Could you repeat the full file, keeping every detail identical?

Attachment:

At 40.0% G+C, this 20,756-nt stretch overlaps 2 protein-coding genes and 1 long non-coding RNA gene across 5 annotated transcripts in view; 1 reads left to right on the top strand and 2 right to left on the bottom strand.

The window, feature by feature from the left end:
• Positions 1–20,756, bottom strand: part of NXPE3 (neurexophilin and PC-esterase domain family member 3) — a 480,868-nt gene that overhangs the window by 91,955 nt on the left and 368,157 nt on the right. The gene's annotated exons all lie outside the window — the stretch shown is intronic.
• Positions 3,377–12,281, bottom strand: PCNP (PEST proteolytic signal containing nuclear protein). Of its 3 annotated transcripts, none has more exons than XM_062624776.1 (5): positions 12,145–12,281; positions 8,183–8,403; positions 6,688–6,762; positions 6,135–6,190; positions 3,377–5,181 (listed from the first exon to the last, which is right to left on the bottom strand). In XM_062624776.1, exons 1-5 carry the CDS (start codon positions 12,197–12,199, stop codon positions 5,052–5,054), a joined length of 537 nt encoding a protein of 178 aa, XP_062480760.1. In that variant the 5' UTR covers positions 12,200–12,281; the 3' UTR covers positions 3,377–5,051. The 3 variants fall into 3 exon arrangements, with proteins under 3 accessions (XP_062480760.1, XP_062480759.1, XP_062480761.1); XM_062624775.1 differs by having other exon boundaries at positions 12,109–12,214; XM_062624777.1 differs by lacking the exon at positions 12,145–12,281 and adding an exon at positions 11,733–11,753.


At 40.0% G+C, this 20,756-nt stretch overlaps 2 protein-coding genes and 1 long non-coding RNA gene across 5 annotated transcripts in view; 1 reads left to right on the top strand and 2 right to left on the bottom strand.

The window, feature by feature from the left end:
• Positions 1–20,756, bottom strand: part of NXPE3 (neurexophilin and PC-esterase domain family member 3) — a 480,868-nt gene that overhangs the window by 91,955 nt on the left and 368,157 nt on the right. The gene's annotated exons all lie outside the window — the stretch shown is intronic.
• Positions 3,377–12,281, bottom strand: PCNP (PEST proteolytic signal containing nuclear protein). Of its 3 annotated transcripts, none has more exons than XM_062624776.1 (5): positions 12,145–12,281; positions 8,183–8,403; positions 6,688–6,762; positions 6,135–6,190; positions 3,377–5,181 (listed from the first exon to the last, which is right to left on the bottom strand). In XM_062624776.1, exons 1-5 carry the CDS (start codon positions 12,197–12,199, stop codon positions 5,052–5,054), a joined length of 537 nt encoding a protein of 178 aa, XP_062480760.1. In that variant the 5' UTR covers positions 12,200–12,281; the 3' UTR covers positions 3,377–5,051. The 3 variants fall into 3 exon arrangements, with proteins under 3 accessions (XP_062480760.1, XP_062480759.1, XP_062480761.1); XM_062624775.1 differs by having other exon boundaries at positions 12,109–12,214; XM_062624777.1 differs by lacking the exon at positions 12,145–12,281 and adding an exon at positions 11,733–11,753.